A friend of mine who supported the ACDP assured me that Ed Cain was a loose cannon and did not represent the party, but the fact remains that the party did not officially repudiate Ed Cain and the publications he sent out in its name. That made me suspect that a lot of the party’s support came from the right-wing followers of Ed Cain, and they could not afford to alienate them, just as Cyril Ramaphosa cannot afford to alienate the Zuptas in the ANC.

Agang

Well, I have to admit that I voted for Agang for parliament in the 2014 election, mainly because I thought Mamphela Ramphekle had things to say that the country needed to hear, and that even as a minority she could have an influence in parliamentary committees etc.

What happened? There seems to have been an internal party coup in which Mamphela Ramphele was ousted, and Agang is represented in parliament by a couple of jobsworths who are just waiting for their parliamentary pensions, because I doubt that anyone will ever vote for them again.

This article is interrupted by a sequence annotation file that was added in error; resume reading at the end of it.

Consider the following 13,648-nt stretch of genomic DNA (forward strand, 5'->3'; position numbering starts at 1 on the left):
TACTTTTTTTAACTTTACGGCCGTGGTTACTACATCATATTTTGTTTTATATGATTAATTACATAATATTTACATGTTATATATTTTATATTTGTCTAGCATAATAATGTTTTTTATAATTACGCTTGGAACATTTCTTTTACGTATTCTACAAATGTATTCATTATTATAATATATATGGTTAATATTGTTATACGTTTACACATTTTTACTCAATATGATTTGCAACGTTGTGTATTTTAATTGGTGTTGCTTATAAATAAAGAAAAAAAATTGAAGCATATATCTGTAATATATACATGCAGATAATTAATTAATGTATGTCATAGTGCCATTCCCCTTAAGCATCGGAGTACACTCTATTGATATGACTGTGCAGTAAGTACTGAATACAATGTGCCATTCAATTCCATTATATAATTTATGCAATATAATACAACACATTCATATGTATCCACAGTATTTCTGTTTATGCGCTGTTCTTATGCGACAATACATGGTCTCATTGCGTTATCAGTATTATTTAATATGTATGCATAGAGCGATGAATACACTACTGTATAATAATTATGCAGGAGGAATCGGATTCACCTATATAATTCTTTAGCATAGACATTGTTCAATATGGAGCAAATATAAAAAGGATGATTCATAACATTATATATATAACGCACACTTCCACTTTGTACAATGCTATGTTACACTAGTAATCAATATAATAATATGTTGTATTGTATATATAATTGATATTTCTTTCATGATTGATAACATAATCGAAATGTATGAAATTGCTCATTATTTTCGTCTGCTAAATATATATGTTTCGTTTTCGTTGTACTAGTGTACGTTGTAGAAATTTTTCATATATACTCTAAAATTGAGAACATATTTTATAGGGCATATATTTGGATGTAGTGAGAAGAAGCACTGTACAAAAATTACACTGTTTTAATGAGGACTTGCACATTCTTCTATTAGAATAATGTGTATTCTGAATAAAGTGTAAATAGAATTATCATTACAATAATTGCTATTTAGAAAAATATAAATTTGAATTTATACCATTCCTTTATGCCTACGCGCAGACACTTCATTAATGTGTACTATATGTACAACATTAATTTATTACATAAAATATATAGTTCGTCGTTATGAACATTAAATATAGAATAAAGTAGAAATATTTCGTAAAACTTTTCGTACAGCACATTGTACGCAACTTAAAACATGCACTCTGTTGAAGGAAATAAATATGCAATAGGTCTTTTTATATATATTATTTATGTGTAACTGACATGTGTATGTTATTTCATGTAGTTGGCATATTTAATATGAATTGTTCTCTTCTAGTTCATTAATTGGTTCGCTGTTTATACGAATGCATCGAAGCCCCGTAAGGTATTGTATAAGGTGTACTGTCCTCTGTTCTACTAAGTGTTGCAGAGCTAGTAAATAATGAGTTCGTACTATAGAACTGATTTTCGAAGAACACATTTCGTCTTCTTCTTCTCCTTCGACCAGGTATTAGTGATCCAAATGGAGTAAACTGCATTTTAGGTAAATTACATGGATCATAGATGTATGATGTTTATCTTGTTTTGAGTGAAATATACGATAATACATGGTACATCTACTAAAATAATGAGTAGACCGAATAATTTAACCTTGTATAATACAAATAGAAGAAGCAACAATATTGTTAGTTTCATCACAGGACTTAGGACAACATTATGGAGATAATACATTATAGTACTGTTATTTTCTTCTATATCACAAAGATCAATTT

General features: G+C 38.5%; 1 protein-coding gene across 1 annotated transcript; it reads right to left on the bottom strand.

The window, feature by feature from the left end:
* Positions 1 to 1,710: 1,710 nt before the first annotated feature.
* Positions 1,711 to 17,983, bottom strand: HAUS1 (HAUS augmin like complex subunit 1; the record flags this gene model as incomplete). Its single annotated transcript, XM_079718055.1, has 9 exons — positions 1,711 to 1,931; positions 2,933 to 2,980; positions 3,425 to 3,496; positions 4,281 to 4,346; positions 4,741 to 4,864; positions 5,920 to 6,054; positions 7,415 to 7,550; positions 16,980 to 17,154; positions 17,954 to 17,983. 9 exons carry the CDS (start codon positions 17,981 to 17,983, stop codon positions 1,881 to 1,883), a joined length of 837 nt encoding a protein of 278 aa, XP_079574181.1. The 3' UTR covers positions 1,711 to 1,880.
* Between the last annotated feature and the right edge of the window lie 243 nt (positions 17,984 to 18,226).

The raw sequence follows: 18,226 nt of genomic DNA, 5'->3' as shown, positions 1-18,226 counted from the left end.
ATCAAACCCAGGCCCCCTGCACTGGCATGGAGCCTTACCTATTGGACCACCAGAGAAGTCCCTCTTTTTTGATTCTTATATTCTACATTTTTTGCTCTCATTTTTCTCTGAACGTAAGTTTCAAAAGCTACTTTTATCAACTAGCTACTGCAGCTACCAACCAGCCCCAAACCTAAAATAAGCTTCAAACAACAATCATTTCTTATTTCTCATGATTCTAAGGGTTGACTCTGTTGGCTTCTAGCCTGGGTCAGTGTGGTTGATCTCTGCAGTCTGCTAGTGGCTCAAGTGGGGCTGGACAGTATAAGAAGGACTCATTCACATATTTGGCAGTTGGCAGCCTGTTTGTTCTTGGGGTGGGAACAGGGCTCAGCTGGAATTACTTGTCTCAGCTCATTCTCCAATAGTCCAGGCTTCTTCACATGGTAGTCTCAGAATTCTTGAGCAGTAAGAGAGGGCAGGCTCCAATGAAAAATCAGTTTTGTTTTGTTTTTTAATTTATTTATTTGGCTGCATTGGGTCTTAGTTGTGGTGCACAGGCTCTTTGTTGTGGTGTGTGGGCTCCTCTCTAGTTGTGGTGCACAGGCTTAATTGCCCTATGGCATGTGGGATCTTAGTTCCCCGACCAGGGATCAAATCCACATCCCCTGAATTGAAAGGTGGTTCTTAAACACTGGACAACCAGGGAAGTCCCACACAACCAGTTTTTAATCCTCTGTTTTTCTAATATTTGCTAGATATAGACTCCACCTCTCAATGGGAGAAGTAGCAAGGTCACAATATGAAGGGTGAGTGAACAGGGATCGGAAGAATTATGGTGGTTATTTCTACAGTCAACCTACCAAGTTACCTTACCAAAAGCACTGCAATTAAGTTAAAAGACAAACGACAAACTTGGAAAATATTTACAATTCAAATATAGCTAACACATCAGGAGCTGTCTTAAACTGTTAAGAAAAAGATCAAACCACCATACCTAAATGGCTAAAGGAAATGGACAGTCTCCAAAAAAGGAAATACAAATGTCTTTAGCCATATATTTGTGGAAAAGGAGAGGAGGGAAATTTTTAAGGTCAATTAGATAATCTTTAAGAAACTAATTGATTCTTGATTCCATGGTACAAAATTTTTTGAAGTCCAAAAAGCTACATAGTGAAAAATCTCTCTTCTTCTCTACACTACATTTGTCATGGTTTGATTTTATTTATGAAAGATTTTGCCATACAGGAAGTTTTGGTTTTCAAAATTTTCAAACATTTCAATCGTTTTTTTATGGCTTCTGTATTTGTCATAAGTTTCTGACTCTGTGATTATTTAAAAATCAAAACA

Oh, and also in the 2014 elections I voted for the EFF for the provincial council, because I thought they might be more effective in opposing things like toll roads in general and e-tolls in particular — another reason why I won’t vote for the ANC in Gauteng province, even if, in the event of their leaving all the Zuptas off their list, I might consider voting for them for parliament.

Oh, and there’s also the Freedom Front Plus. They are at leas more honest about their right-wingness than the ACDP.

Where next?

So here I am, the proverbial floating voter.

Are the pubs still closed on election day? Perhaps I’ll vote for the first candidate who offers to buy me a drink.

I’ve heard rumours of a “Revolutionary Workers Party”, but they are either keeping a very low profile, or the media are pretending they don’t exist, preferring to give publicity to clowns like Hlaudi Motsoeneng, who, having destroyed the SABC now wants to destroy the country as well with his local content party. The Revolutionary Workers Party sounds a bit like the MDC in Zimbabwe, but if they keep such a low profile no one will be able to find their name in the ballot book.

Are there any more promising candidates among the 200 or so others?

 

 

 

Interrogating silence

I’ve been reading an interesting article by André Brink, on Interrogating Silence, which was in a book I found in the library.